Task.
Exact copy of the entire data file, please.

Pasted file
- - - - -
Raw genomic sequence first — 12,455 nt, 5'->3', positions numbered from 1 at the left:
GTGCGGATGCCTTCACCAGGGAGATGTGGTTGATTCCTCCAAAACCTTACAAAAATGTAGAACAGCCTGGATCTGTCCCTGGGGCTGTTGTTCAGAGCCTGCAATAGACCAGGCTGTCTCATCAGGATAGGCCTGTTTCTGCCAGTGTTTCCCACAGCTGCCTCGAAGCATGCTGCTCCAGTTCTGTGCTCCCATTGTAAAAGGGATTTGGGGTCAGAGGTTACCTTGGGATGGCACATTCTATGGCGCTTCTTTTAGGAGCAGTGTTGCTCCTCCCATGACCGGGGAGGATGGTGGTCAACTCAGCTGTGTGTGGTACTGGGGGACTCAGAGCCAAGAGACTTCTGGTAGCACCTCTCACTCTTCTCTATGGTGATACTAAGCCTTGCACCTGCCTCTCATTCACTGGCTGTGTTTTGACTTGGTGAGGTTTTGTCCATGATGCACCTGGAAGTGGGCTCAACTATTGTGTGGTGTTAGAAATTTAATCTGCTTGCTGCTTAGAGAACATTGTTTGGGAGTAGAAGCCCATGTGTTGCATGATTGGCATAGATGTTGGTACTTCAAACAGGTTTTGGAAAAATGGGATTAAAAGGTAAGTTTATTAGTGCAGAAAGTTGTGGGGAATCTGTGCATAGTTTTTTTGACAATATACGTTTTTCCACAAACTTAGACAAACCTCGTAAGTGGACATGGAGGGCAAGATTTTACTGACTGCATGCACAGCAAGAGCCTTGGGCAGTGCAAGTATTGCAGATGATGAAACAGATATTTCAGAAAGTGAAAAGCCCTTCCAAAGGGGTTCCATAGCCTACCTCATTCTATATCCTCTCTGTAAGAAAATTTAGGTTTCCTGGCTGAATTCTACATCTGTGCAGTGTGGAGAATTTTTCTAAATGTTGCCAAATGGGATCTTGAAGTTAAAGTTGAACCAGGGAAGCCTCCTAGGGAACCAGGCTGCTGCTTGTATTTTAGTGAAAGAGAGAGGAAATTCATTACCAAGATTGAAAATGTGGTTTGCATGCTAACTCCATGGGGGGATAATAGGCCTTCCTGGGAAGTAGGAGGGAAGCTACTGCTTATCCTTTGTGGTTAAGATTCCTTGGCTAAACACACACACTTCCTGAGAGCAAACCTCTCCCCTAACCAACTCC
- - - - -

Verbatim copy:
Raw genomic sequence first — 12,455 nt, 5'->3', positions numbered from 1 at the left:
GTGCGGATGCCTTCACCAGGGAGATGTGGTTGATTCCTCCAAAACCTTACAAAAATGTAGAACAGCCTGGATCTGTCCCTGGGGCTGTTGTTCAGAGCCTGCAATAGACCAGGCTGTCTCATCAGGATAGGCCTGTTTCTGCCAGTGTTTCCCACAGCTGCCTCGAAGCATGCTGCTCCAGTTCTGTGCTCCCATTGTAAAAGGGATTTGGGGTCAGAGGTTACCTTGGGATGGCACATTCTATGGCGCTTCTTTTAGGAGCAGTGTTGCTCCTCCCATGACCGGGGAGGATGGTGGTCAACTCAGCTGTGTGTGGTACTGGGGGACTCAGAGCCAAGAGACTTCTGGTAGCACCTCTCACTCTTCTCTATGGTGATACTAAGCCTTGCACCTGCCTCTCATTCACTGGCTGTGTTTTGACTTGGTGAGGTTTTGTCCATGATGCACCTGGAAGTGGGCTCAACTATTGTGTGGTGTTAGAAATTTAATCTGCTTGCTGCTTAGAGAACATTGTTTGGGAGTAGAAGCCCATGTGTTGCATGATTGGCATAGATGTTGGTACTTCAAACAGGTTTTGGAAAAATGGGATTAAAAGGTAAGTTTATTAGTGCAGAAAGTTGTGGGGAATCTGTGCATAGTTTTTTTGACAATATACGTTTTTCCACAAACTTAGACAAACCTCGTAAGTGGACATGGAGGGCAAGATTTTACTGACTGCATGCACAGCAAGAGCCTTGGGCAGTGCAAGTATTGCAGATGATGAAACAGATATTTCAGAAAGTGAAAAGCCCTTCCAAAGGGGTTCCATAGCCTACCTCATTCTATATCCTCTCTGTAAGAAAATTTAGGTTTCCTGGCTGAATTCTACATCTGTGCAGTGTGGAGAATTTTTCTAAATGTTGCCAAATGGGATCTTGAAGTTAAAGTTGAACCAGGGAAGCCTCCTAGGGAACCAGGCTGCTGCTTGTATTTTAGTGAAAGAGAGAGGAAATTCATTACCAAGATTGAAAATGTGGTTTGCATGCTAACTCCATGGGGGGATAATAGGCCTTCCTGGGAAGTAGGAGGGAAGCTACTGCTTATCCTTTGTGGTTAAGATTCCTTGGCTAAACACACACACTTCCTGAGAGCAAACCTCTCCCCTAACCAACTCC